The FREE SF Coalition -- including Asian Law Caucus, California Immigrant Youth Justice Alliance, CARECEN-SF, Causa Justa::Just Cause, Community United Against Violence, CA Immigrant Policy Center, Dolores Street Community Services, Faith in Action Bay Area, Immigrant Legal Resource Center, Interfaith Movement for Human Integrity, Legal Services for Children, Pangea Legal Services, SEIU USWW, and WRSF Labor Center -- issued the following statement today:

ICE's recent threats fit into a long pattern of manipulation, fear-mongering, and retaliation.  

But no amount of bluster and intimidation can obscure the fundamental truth that immigrants are a vital part of our families and communities. 

Cities and states that recognize our common humanity and refuse to help the administration deport millions of our neighbors are on the right side of history. 

Now is the time for all people of conscience to step up and speak out. Together, we must resist and reject the Trump administration's political repression and vulgar racism. 

We will use every tool at our disposal to protect every person who calls California home from federal abuses of power. 

Community organizations have created a series of rapid response hotlines in Northern California. The SF hotline number is 415-200-1548


Teenage Client Freed After ACLU Wins Relief for Immigrant Minors Jailed Without Due Process
(Nov. 30, 2017)

Dolores Street, along with Legal Services for Children and the ACLU secured release from detention for detained juveniles in special hearings pursuant to the ACLU-NC’s case, Saravia v. Sessions (Due Process for Immigrant Youth.


"Kelly Wells, an immigration attorney with Dolores Street Community Services, took on Rafael’s deportation case. But she said she ended up spending a lot of her time pushing jail officials to provide proper medical care." . . .

"Ongoing reports of inadequate care for immigrant detainees in California jails and private prisons prompted several state lawmakers to try to overhaul the state’s role in ICE detention."


"There's a massive pile of deportation cases, and a severe shortage of judges. That leaves some vulnerable people stuck behind bars. . . . 

Because Magaly escaped domestic violence back home, she had a strong case for asylum in the US, says Alejandra Rosero, her immigration attorney, who works for Dolores Street Community Services in San Francisco. But because of Magaly's fake visa, detention center officials refused to release her—and that was just the beginning."


NBC Bay Area, Immigration Advocates File Police Accountability Complaint Following SFPD Deportation Threat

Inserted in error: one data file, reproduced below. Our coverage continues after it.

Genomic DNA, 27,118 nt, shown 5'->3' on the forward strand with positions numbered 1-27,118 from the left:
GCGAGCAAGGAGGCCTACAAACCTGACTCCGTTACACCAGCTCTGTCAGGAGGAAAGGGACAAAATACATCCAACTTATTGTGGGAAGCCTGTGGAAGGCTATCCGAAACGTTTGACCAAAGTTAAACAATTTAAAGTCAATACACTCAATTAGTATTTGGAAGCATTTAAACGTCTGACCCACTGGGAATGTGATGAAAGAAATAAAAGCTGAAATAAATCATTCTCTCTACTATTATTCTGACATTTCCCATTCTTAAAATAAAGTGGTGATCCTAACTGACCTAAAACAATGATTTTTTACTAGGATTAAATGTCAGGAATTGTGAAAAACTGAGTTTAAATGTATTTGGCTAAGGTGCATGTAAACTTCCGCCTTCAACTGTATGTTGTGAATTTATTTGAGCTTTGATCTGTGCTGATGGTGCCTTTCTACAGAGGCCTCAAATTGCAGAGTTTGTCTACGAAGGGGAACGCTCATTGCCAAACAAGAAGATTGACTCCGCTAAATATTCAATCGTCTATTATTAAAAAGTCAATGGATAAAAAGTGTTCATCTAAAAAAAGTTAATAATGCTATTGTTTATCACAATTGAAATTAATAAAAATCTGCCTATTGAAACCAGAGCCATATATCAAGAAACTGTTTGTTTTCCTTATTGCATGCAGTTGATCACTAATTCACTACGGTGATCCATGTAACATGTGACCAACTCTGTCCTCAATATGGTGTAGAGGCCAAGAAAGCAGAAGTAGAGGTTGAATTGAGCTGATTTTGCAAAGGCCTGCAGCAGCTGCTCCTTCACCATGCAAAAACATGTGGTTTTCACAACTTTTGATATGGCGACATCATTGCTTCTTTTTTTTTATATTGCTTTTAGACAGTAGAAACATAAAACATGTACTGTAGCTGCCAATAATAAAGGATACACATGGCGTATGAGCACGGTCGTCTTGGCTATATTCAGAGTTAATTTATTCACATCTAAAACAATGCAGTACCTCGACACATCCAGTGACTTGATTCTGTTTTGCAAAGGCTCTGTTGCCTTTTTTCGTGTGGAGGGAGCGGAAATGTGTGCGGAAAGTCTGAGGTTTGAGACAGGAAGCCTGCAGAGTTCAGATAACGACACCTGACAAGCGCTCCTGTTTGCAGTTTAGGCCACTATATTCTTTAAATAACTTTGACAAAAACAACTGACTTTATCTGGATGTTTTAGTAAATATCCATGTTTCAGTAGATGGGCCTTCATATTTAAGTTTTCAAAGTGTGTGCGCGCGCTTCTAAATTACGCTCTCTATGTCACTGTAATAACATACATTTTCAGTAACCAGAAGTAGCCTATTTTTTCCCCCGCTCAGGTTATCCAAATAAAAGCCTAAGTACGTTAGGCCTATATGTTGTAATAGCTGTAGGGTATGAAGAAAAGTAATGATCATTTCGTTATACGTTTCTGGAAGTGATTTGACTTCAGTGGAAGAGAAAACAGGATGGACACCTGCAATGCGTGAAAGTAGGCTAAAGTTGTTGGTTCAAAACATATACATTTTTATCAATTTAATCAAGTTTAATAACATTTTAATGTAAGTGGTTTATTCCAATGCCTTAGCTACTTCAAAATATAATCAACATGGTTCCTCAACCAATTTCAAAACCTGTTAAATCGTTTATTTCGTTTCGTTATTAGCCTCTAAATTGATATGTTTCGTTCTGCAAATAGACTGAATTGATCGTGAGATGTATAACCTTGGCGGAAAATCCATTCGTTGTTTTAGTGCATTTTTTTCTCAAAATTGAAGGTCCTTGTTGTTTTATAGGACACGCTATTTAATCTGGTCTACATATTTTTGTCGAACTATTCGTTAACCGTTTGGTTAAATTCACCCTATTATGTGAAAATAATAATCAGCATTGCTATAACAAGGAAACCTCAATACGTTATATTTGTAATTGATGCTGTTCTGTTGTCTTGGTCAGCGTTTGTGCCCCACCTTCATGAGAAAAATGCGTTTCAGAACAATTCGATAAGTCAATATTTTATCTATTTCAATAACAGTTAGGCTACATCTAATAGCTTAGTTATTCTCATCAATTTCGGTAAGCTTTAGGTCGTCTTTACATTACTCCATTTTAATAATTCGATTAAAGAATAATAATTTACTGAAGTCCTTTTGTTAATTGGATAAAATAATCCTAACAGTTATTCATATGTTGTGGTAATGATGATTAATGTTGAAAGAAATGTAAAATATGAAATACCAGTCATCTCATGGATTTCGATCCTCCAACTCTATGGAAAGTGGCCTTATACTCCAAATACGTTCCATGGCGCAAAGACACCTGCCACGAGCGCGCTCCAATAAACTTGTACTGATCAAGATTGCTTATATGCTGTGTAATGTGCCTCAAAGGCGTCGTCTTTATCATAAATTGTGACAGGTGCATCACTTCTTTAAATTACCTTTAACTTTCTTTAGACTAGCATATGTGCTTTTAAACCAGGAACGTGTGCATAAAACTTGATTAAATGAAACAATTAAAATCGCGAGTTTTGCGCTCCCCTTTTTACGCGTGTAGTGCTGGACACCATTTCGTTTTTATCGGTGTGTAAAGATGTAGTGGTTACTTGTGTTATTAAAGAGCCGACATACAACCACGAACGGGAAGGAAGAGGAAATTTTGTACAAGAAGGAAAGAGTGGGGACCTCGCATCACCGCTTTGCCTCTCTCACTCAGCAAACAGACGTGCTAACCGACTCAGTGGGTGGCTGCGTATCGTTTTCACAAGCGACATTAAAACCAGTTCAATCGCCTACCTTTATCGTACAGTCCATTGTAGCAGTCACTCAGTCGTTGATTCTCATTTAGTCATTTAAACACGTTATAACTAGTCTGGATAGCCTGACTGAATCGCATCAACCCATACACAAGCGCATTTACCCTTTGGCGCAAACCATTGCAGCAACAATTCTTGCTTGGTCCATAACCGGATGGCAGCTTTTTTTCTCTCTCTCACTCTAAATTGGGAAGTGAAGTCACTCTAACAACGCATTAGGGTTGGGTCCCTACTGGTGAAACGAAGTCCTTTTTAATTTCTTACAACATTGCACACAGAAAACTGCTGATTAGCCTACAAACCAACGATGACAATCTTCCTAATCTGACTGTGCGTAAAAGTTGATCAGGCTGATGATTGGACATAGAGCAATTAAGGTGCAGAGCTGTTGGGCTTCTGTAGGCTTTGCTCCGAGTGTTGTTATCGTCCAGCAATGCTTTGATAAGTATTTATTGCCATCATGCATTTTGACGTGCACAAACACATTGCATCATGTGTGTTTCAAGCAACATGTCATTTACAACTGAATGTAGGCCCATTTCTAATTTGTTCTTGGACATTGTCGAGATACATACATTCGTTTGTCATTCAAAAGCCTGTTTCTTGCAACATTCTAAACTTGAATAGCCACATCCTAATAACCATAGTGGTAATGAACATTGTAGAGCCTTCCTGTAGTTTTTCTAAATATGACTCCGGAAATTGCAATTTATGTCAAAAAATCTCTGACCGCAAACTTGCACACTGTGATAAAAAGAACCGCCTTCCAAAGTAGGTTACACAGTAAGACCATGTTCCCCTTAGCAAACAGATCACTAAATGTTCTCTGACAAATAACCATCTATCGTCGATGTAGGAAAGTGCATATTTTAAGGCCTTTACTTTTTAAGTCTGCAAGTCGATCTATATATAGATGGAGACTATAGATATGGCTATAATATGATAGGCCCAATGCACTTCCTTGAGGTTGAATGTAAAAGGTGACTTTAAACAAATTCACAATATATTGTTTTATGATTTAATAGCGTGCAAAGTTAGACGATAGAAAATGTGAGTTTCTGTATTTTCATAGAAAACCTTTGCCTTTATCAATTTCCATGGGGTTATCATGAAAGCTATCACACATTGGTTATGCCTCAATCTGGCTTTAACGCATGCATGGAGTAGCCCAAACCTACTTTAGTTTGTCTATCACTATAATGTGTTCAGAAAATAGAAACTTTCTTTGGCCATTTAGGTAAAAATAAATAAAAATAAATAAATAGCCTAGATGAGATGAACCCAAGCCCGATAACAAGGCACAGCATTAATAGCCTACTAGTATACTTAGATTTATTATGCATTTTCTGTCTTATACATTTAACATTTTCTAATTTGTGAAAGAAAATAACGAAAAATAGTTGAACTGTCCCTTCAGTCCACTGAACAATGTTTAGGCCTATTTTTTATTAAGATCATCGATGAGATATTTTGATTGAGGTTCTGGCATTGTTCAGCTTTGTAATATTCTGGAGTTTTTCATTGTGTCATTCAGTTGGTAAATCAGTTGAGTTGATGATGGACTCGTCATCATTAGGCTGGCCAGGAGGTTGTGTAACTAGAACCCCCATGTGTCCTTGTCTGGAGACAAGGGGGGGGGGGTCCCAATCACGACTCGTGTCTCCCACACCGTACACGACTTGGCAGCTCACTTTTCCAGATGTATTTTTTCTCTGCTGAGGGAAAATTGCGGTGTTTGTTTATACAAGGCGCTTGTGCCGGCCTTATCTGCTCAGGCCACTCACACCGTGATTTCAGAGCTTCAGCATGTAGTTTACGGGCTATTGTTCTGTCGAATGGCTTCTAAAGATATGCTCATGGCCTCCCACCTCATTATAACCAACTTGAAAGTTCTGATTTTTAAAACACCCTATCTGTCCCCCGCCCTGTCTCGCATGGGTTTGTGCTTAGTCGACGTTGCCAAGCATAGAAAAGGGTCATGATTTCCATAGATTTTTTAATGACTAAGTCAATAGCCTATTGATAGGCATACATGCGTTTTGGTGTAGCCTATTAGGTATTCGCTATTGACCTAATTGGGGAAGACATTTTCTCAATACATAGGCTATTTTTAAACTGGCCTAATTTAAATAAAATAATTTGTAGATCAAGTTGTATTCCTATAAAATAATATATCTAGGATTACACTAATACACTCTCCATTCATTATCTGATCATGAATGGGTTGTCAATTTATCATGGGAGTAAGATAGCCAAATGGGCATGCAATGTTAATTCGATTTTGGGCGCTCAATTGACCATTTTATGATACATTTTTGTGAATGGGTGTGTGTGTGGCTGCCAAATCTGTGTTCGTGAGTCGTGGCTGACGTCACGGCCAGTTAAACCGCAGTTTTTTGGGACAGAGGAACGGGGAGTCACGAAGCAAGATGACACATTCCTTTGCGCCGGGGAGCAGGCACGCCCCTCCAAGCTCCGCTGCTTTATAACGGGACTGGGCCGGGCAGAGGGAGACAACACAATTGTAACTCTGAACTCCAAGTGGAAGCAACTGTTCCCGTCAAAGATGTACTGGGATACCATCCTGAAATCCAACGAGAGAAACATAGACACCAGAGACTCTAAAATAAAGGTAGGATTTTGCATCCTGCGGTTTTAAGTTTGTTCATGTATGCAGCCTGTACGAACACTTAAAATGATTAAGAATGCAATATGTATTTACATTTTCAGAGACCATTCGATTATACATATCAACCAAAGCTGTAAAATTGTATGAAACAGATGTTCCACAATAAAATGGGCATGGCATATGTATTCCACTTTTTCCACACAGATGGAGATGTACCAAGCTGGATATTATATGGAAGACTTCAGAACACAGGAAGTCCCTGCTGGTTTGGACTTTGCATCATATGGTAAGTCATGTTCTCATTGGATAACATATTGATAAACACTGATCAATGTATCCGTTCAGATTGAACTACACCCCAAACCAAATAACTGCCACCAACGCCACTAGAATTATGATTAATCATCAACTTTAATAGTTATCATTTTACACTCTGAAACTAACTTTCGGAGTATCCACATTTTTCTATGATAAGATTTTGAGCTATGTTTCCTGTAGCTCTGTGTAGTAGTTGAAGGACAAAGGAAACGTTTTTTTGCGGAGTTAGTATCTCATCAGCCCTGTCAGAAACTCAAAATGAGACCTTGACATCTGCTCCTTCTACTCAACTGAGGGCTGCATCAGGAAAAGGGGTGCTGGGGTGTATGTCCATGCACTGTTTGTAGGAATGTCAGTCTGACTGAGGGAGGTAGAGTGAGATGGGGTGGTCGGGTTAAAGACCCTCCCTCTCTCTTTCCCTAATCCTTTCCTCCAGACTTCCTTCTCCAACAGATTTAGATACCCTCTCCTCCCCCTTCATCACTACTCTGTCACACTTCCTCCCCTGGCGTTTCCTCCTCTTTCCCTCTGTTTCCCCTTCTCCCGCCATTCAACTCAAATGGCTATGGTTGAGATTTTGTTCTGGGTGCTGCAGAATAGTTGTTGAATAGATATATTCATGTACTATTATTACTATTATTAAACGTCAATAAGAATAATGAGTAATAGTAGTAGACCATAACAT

(Jun. 9, 2017)

"Civil rights advocates are calling for swift sanctions against a San Francisco police officer after an NBC Bay Area hidden camera investigation showed the officer threatening to deport a group of minorities.

Friday, the FREE SF Coalition called for Police Chief William Scott to discipline officer Joshua Fry alleging the officer violated San Francisco’s Sanctuary City policy.

'We are deeply disturbed by the recent undercover video that captured an SFPD officer threatening a group of Latino and Asian people with deportation,' the group said in a Statement. 'That an SFPD officer racially profiled and threatened people of color with deportation in perhaps the most well-known sanctuary city is shameful and an affront to our deepest values. Authorities must treat all people fairly, regardless of their background, where they were born, what they look like.' ”


“Mass deportation is against our core values as Americans and San Franciscans,” [San Francisco Public Defender Jeff] Adachi said. “Due process still means something in this country and we are not going to let the federal government ship off our friends and neighbors without a fight.”

Francisco Ugarte, who founded DSCS's Deportation Defense and Legal Advocacy Program, will be the managing attorney of the Public Defender's new Immigration Unit. Our program looks forward to continuing to collaborate with the unit in responding to the overwhelming need for representation in the San Francisco Immigration Court.


"Dennis Herrera, San Francisco’s City Attorney says sanctuary policies make all of the city’s residents safer."

DSCS Client, Eva: "I want to tell all those women who have been violated by those men, yes, we can continue to stand up for ourselves because this will always be a sanctuary city."


"Anyone who sees Immigration and Customs Enforcement (ICE)  activity in San Francisco can call (415) 200-1548 at any time. A call to the hotline initiates a process that includes nonprofits sending their own staff to the scene of the report to verify what happened, remind people of their rights, and if necessary, provide legal support."

" 'We want to let everyone here in San Francisco know that we have a system in place ready to respond, that they’re not alone, and that we’re a sanctuary city that cares about our immigrant population,' [Dolores Street's Marisela] Esparza said."

 


"It is essential that we prioritize this basic, due-process protection for San Franciscans facing deportation. Not only do they lose when they are deported, San Francisco loses as well."

Op-Ed Authors: Jeff Adachi is the San Francisco Public Defender. Niloufar Khonsari is the executive director of Pangea Legal Services. Ana Herrera is the managing immigration attorney with Dolores Street Community Services. Laura Sanchez is the director of CARACEN Immigration Legal Program.

American Immigration Lawyers Association Interview of the Month
(May 18, 2016)


Ana Camila Herrera, Managing Attorney, Dolores Street Community Services, a member of the San Francisco Immigration Legal Defense Collaborative, shares how renewed funding by the city for the SFILDC will help provide representation to unaccompanied minors and families in immigration court.